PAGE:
Do you want uplifting news or depressing news? I have both. In the interests of having your day improve later, I’ll proffer the depressing news first. That news involves further attempts to drag Darwin down into the mud.
Dan Dennett called Darwin’s theory of evolution by natural selection a “dangerous idea” because it was like a corrosive acid that ate through and destroyed all ideas of design and a designer as explanations of nature and the way we think about it. Howard University biologist Rui Diogo, however, has a different take. Darwin’s views are “dangerous” because, apparently, they are sexist and racist. And, he adds, this tarnishes his theories and his legacy.
Now I’ve explained in detail, as have others, that yes, Darwin was a man of his time and emitted views that would be considered racist today, though he was ambiguous about even that, as you can see from reading The Voyage of the Beagle (this is part of my Antarctica talk on Darwin and the Fuegians). But there is no doubt that Darwin was far more of an abolitionist than most Brits of his time: his family (the Wedgewoods) had been opposed to slavery since the late 18th century, and Darwin never wavered on his dislike of slavery and support of abolitionism.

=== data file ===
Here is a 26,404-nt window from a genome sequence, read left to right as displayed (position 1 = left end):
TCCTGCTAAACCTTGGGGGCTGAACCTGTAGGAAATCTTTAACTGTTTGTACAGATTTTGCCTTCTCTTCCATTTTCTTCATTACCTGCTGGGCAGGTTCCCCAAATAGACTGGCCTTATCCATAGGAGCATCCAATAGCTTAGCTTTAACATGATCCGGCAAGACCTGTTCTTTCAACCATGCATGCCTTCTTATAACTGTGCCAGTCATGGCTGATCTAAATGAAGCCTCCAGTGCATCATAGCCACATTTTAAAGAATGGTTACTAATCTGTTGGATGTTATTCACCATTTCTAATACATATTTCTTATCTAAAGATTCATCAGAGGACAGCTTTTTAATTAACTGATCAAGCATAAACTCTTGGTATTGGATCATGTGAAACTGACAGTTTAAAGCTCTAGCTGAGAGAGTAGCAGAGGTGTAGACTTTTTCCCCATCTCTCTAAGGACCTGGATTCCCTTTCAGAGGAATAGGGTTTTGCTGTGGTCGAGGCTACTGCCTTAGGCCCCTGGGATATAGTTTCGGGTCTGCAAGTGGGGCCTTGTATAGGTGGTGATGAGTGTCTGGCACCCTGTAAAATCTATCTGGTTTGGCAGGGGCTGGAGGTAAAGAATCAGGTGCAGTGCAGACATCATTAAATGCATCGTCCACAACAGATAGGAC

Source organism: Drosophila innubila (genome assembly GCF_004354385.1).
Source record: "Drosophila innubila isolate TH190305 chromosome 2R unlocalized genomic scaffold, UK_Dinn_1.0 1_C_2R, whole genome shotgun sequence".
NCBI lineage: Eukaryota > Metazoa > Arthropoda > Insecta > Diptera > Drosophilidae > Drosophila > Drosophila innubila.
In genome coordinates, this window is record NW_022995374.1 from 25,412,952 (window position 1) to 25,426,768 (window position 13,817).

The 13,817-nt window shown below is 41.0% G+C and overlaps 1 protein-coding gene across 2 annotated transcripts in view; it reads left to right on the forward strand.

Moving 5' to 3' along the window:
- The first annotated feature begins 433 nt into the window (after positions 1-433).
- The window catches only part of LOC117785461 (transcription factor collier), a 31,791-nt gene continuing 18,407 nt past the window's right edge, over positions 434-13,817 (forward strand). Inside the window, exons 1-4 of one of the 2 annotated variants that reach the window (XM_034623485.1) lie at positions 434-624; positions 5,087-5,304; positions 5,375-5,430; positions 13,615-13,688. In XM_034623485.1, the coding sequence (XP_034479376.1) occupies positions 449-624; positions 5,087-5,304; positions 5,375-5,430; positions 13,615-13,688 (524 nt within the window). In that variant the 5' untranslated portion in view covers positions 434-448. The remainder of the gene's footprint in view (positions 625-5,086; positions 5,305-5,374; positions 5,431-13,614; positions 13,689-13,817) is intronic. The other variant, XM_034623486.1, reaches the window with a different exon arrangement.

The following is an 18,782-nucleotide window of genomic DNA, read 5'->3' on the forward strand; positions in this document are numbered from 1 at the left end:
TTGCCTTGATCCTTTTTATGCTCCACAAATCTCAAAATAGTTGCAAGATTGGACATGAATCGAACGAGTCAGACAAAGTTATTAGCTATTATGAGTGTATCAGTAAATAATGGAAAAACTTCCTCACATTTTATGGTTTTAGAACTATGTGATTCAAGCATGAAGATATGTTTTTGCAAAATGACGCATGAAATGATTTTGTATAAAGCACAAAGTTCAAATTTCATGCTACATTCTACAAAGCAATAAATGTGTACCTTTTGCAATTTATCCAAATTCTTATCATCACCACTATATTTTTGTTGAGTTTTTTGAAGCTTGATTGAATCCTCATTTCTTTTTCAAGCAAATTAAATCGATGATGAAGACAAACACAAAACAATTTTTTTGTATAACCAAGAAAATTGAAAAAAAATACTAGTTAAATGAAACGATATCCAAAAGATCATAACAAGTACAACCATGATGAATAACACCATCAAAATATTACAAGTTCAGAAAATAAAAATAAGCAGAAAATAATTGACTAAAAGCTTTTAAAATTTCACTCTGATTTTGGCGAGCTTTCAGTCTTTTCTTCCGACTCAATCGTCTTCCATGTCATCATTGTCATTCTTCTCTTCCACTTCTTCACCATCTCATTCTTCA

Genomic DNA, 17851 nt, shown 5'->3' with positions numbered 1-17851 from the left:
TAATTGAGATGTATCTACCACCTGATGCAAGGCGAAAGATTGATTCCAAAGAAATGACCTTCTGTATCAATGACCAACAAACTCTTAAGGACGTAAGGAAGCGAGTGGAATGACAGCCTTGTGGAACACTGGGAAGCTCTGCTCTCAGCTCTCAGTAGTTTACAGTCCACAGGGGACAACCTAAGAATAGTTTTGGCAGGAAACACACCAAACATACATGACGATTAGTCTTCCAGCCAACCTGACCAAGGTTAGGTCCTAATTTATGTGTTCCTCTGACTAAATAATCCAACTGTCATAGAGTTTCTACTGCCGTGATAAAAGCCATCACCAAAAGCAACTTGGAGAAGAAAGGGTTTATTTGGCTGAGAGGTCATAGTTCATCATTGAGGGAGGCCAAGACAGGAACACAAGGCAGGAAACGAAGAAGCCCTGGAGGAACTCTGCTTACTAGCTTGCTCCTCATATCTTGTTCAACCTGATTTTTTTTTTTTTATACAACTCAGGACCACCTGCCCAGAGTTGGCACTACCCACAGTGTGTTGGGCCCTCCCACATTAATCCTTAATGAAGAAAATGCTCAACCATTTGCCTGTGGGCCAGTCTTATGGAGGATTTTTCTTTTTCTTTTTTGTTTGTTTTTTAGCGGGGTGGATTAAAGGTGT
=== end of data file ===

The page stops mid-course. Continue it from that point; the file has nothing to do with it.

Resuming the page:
So we already know that Darwin wasn’t perfect by modern lights, but he was a damn sight better than most of his peers. I always ask people who like Diogo who tar Darwin with the label of “racist” or “misogynist” if they would have held fully modern and progressive views in the mid 19th century. I doubt it.